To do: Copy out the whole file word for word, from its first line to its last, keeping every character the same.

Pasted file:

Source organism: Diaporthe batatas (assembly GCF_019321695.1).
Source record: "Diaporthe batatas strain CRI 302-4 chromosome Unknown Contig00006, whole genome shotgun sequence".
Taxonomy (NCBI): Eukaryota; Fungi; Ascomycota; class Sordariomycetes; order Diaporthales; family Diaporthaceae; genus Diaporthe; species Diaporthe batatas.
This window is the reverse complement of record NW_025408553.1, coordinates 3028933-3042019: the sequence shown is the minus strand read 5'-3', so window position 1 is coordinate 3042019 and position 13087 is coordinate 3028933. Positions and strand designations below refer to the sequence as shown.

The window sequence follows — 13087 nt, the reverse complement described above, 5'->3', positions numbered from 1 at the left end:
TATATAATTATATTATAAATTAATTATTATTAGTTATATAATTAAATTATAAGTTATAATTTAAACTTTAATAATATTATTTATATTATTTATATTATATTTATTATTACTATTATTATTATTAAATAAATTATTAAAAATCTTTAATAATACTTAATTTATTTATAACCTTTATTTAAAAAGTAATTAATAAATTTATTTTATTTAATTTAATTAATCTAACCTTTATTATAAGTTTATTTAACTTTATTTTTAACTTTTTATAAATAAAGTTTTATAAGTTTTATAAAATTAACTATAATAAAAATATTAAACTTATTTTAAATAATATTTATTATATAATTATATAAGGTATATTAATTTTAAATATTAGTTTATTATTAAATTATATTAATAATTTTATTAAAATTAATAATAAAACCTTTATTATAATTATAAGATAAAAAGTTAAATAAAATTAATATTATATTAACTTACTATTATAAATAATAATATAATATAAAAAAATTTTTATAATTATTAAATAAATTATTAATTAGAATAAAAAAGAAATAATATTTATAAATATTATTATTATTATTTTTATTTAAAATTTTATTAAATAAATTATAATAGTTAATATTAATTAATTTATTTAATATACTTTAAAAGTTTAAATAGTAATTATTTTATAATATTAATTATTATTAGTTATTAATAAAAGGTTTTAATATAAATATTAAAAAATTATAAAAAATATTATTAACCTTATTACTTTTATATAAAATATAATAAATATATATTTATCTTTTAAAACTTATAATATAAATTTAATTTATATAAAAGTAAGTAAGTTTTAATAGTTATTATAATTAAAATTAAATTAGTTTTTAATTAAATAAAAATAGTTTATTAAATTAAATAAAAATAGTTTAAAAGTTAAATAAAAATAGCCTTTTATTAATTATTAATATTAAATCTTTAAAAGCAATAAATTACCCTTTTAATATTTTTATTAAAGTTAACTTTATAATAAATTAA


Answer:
Source organism: Diaporthe batatas (assembly GCF_019321695.1).
Source record: "Diaporthe batatas strain CRI 302-4 chromosome Unknown Contig00006, whole genome shotgun sequence".
Taxonomy (NCBI): Eukaryota; Fungi; Ascomycota; class Sordariomycetes; order Diaporthales; family Diaporthaceae; genus Diaporthe; species Diaporthe batatas.
This window is the reverse complement of record NW_025408553.1, coordinates 3028933-3042019: the sequence shown is the minus strand read 5'-3', so window position 1 is coordinate 3042019 and position 13087 is coordinate 3028933. Positions and strand designations below refer to the sequence as shown.

The window sequence follows — 13087 nt, the reverse complement described above, 5'->3', positions numbered from 1 at the left end:
TATATAATTATATTATAAATTAATTATTATTAGTTATATAATTAAATTATAAGTTATAATTTAAACTTTAATAATATTATTTATATTATTTATATTATATTTATTATTACTATTATTATTATTAAATAAATTATTAAAAATCTTTAATAATACTTAATTTATTTATAACCTTTATTTAAAAAGTAATTAATAAATTTATTTTATTTAATTTAATTAATCTAACCTTTATTATAAGTTTATTTAACTTTATTTTTAACTTTTTATAAATAAAGTTTTATAAGTTTTATAAAATTAACTATAATAAAAATATTAAACTTATTTTAAATAATATTTATTATATAATTATATAAGGTATATTAATTTTAAATATTAGTTTATTATTAAATTATATTAATAATTTTATTAAAATTAATAATAAAACCTTTATTATAATTATAAGATAAAAAGTTAAATAAAATTAATATTATATTAACTTACTATTATAAATAATAATATAATATAAAAAAATTTTTATAATTATTAAATAAATTATTAATTAGAATAAAAAAGAAATAATATTTATAAATATTATTATTATTATTTTTATTTAAAATTTTATTAAATAAATTATAATAGTTAATATTAATTAATTTATTTAATATACTTTAAAAGTTTAAATAGTAATTATTTTATAATATTAATTATTATTAGTTATTAATAAAAGGTTTTAATATAAATATTAAAAAATTATAAAAAATATTATTAACCTTATTACTTTTATATAAAATATAATAAATATATATTTATCTTTTAAAACTTATAATATAAATTTAATTTATATAAAAGTAAGTAAGTTTTAATAGTTATTATAATTAAAATTAAATTAGTTTTTAATTAAATAAAAATAGTTTATTAAATTAAATAAAAATAGTTTAAAAGTTAAATAAAAATAGCCTTTTATTAATTATTAATATTAAATCTTTAAAAGCAATAAATTACCCTTTTAATATTTTTATTAAAGTTAACTTTATAATAAATTAA